Howard Head might have been an athletic klutz, but his clumsiness didn't stop him from revolutionizing two sports and making a couple of tidy fortunes for his efforts.
It all started when Head, an aerospace engineer, had trouble skiing and decided to remedy the problem by designing a pair of lightweight metal-and-plastic skis. For the next two decades, Head skis were considered among the best in the world and when he sold his company in 1969, Head walked away with $4 million.
After retiring from ski making, Head had time to discover his ineptitude for tennis. The result was the Prince tennis racket, the oversized paddle that netted Head $40 million when he sold the company four years ago.
Stories like Head's, and all of the other reverential hoopla surrounding entrepreneurs these days, fuel the fairy-tale notion that most successful merchants are blessed with a Midas touch that turns all their ventures into winners.
Happily Ever After?
In reality, however, few companies live happily ever after--including those started by experienced, successful entrepreneurs.
Nolan Bushnell, the man who created Pong, the world's first video game, and Atari Corp., the first-ever video game company, bombed out with Chuck E. Cheese's Pizza Time Theater and Androbot, a robotic servant-toy. Harold Butler, the founder of Denny's and Jojos restaurants, couldn't make a go of Jean's Donuts & Cookies or McGorky's Seafood House. And James Ryder, founder of Ryder Trucks, saw his next company, Jartran truck and trailer rental company, founder before he sold out.
"It's just as hard to hit the second home run as the first," said George Crandall of Capital Venture Investors, a Sacramento venture capital investment firm. "There just aren't that many entrepreneurs who have duplicated their success."
But despite such skepticism, an increasing number of entrepreneurial winners are leaving their companies to start anew, including four high-profile businessmen within the last 18 months.
Computer for Students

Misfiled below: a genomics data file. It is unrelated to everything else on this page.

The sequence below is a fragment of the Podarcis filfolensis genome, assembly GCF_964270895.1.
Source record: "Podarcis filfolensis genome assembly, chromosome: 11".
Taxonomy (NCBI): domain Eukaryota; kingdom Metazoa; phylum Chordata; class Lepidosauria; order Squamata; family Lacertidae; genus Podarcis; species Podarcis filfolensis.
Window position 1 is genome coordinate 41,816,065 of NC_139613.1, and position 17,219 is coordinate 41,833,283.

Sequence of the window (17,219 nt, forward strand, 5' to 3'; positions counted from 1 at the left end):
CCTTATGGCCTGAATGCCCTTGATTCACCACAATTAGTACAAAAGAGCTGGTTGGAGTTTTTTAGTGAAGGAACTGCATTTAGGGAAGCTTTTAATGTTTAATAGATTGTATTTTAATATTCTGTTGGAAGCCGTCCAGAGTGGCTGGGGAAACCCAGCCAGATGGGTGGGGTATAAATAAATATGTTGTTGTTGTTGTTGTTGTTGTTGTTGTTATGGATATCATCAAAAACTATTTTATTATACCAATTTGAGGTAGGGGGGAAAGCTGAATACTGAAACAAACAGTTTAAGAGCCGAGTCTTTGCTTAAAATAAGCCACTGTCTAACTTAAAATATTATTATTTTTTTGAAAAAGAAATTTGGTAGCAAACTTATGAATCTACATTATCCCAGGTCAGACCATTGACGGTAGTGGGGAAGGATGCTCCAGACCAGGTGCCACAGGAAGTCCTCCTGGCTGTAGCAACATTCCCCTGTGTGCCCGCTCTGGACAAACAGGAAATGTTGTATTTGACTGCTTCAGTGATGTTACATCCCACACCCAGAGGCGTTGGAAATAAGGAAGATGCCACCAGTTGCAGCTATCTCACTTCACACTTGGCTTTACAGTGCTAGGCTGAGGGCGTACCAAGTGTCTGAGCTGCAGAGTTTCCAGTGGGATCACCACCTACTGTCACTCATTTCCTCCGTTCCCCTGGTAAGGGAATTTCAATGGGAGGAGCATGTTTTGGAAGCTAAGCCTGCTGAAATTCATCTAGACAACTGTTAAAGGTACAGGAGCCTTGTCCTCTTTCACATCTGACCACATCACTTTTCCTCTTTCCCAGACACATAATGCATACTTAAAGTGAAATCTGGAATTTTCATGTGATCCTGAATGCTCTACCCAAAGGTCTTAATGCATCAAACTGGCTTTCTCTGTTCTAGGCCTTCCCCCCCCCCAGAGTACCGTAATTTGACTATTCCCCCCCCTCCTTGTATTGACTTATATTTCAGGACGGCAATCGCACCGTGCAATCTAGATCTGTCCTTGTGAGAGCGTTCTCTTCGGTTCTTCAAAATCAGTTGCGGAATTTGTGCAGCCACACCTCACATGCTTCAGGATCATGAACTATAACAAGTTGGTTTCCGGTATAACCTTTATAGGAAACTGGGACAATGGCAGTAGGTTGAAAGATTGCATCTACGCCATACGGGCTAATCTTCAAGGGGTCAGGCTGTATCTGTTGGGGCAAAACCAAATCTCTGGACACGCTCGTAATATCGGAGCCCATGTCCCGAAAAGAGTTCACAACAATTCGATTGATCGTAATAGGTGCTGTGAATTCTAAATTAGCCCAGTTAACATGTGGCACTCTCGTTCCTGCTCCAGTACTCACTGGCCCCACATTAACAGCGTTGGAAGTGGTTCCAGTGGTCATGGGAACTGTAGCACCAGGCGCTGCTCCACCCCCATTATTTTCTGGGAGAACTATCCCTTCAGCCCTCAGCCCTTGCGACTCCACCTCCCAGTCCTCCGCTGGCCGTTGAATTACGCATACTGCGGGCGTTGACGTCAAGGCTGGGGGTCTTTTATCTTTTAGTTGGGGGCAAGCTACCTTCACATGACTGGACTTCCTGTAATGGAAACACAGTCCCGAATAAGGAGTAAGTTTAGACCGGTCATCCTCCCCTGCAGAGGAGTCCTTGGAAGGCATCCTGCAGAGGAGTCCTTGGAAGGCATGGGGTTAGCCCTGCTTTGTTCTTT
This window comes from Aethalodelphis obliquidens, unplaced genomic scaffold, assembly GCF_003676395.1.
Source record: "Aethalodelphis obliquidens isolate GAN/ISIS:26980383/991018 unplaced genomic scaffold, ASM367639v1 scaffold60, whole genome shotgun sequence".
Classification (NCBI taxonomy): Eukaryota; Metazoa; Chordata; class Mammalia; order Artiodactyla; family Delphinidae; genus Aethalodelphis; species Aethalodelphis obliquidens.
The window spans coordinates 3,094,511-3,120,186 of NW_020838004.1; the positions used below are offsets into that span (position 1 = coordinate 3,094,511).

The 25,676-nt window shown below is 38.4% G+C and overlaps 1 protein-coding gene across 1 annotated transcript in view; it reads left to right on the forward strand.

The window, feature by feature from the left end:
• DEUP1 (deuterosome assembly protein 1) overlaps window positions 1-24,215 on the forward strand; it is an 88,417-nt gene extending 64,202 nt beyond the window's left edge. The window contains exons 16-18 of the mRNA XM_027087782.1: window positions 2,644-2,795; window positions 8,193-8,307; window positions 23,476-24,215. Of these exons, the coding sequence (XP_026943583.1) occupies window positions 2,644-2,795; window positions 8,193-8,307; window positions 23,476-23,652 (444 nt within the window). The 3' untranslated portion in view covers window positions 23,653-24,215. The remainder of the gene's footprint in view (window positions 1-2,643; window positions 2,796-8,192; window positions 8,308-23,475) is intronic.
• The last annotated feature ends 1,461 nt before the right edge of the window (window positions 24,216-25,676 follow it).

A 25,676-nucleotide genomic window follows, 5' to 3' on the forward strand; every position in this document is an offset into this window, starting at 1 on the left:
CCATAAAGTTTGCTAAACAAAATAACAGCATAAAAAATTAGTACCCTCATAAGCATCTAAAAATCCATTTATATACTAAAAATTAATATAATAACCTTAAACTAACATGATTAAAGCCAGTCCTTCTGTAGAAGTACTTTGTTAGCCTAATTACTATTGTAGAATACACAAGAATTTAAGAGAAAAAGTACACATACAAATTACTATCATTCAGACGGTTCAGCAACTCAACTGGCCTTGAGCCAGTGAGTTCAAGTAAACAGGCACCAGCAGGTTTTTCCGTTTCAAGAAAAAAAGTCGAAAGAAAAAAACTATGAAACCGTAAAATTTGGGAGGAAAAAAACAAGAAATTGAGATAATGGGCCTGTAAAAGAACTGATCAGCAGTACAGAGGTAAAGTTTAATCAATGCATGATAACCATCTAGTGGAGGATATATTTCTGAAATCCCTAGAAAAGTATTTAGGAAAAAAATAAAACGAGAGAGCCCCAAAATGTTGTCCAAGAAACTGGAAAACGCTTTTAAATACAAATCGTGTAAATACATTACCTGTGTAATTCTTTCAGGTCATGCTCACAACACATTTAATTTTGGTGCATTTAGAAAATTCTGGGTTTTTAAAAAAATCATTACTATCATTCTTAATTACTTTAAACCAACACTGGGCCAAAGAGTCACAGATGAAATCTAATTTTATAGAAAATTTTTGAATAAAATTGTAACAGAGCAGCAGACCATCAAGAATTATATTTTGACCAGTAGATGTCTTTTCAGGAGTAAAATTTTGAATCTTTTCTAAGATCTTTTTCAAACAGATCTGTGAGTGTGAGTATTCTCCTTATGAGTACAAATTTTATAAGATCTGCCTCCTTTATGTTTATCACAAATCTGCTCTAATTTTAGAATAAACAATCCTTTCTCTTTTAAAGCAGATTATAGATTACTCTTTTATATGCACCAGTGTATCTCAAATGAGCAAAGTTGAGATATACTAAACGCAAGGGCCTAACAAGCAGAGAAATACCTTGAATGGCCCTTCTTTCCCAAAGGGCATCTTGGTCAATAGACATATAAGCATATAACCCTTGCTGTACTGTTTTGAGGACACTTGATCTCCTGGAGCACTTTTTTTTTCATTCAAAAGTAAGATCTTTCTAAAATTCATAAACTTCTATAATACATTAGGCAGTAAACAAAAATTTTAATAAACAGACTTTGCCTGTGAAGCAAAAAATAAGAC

Steven Jobs lost a bitter power struggle and left Apple Computer to start Next Inc., which plans to develop a new computer for college students.
Butler resigned from Naugles, the fast-food chain he helped build virtually from scratch, to devote full attention to his latest venture, Hershel's Deli & Bakery.
Bushnell left the pizza arcade business to start focusing exclusively on Axlon, his new, high-tech toy company.
And in July, Mitchell Kapor, the founder of Lotus Development Corp., quit the company he turned into the nation's top personal computer software house. Associates expect him to be involved soon in a new venture.
"Starting a new business is addicting," said Lorraine Mecca, the founder and former president of Micro D in Santa Ana, one of the nation's largest computer and software distributors.
Mecca, who left Micro D last year and is currently casting about for another venture from her Hawaiian retreat, argues that entrepreneurs basically can't stop themselves from pursuing the excitement of creating something from nothing.
Many say they are motivated by a desire to market a "better mousetrap-type" product. For others the challenge is orchestrating the energies of a group toward a single goal. And still others, like those who climb mountains "because they're there," simply can't pass up a business opportunity.
However, getting rich, perhaps the most common measure of success, does not seem to be a major motivation for the entrepreneur. "Making money is nice and I wouldn't give mine back," Mecca said. "But even if the business fails, an entrepreneur is still a success because the victory is the thrills, the making it happen."
With or without the thrills, a business failure is still more likely than not.
High Failure Rate
According to the U.S. Small Business Administration, half of all new businesses fail within their first five years and eight out of every 10 close before celebrating their 10th anniversary. Although separate statistics aren't kept on companies founded by repeat entrepreneurs, many experts believe their mortality rate is not significantly different.
Still, the rate is not much of a deterrence to the record-setting pace of new business starts in the United States. The Small Business Administration reports that 670,000 new businesses were formed last year, up more than 25% from the 533,000 in 1980.
While the agency doesn't track entrepreneurs involved in their second or even third company, experts say their numbers have increased significantly in recent years for a variety of reasons, including the increasing amount of available venture capital and the growing acceptance of entrepreneurs who skip from venture to venture.
Venture capitalists and business school professors predict that in the coming years the ranks of the repeat entrepreneurs will continue to grow.